The excitement of the fairground, with its diverse attractions and spectacles, refreshment stands and hundreds of stalls, saw a cross section of society join together to be entertained, including the royal family who attended St Bartholomew’s fair every year between 1714 and the 1740s. This fusion of classes all looking to enjoy the panoply of entertainments on offer was described in 1739 by Richard Barton who poetically noted:
The populace that croud[sic] the fair,
Where Wapping and St [James] unite,
Pleas’d with coarse objects of delight:
The chambermaid and Countess sit
Alike admirers of the wit:
The Earl and footman tete-a-tete
Sit down contented on one Seat.
Fairs owed part of their appeal to their timing in August and September when the theatres were closed for the summer, or during traditional holidays. Wakes were traditional fairs linked to local saints’ or feast days, whilst other fairs accompanied markets, race meets and civic celebrations. Fairs could last up to two weeks, though towards the end of the century this shortened to around three days. The plethora of entertainments available was often staggering in scope and could range from shows offering farces, shortened plays, biblical tales, puppet and harlequin shows, human and animal oddities, scientific curiosities, contortionists and acrobats. Food and drink stalls, stalls selling haberdashery, rides, as well as spaces for dancing were also in abundance.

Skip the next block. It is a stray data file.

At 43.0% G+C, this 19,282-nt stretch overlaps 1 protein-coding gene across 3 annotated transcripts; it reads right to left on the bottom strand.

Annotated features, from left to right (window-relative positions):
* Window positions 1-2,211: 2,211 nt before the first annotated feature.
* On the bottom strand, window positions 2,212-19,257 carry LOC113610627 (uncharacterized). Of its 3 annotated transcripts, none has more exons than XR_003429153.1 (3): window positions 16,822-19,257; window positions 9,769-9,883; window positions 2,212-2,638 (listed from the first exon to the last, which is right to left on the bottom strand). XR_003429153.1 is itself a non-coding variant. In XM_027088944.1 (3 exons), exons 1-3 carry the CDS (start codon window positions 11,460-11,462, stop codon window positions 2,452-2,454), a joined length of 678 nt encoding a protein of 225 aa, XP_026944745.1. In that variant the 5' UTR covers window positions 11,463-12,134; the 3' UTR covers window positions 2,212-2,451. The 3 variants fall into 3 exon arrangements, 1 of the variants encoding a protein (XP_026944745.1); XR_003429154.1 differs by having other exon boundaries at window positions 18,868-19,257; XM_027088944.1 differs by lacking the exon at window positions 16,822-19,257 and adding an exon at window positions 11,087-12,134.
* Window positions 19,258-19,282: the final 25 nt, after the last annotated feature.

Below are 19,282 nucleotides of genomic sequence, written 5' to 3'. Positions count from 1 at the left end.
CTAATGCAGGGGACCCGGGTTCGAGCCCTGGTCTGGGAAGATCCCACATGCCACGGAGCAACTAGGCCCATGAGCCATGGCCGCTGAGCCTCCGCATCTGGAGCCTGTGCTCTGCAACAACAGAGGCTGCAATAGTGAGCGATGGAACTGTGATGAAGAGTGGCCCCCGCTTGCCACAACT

St Bartholomew’s Fair was the most important fair in London, held in Smithfield on the northern edge of the city and attracting thousands of visitors each year. Other notable fairs included Southwark Fair, Tottenham Court Fair, Islington Fair, as well as fairs at Tothill Fields, Greenwich and Westminster. York like other provincial cities held fairs or wakes throughout the year, including a ‘frost fair’ on the frozen Ouse.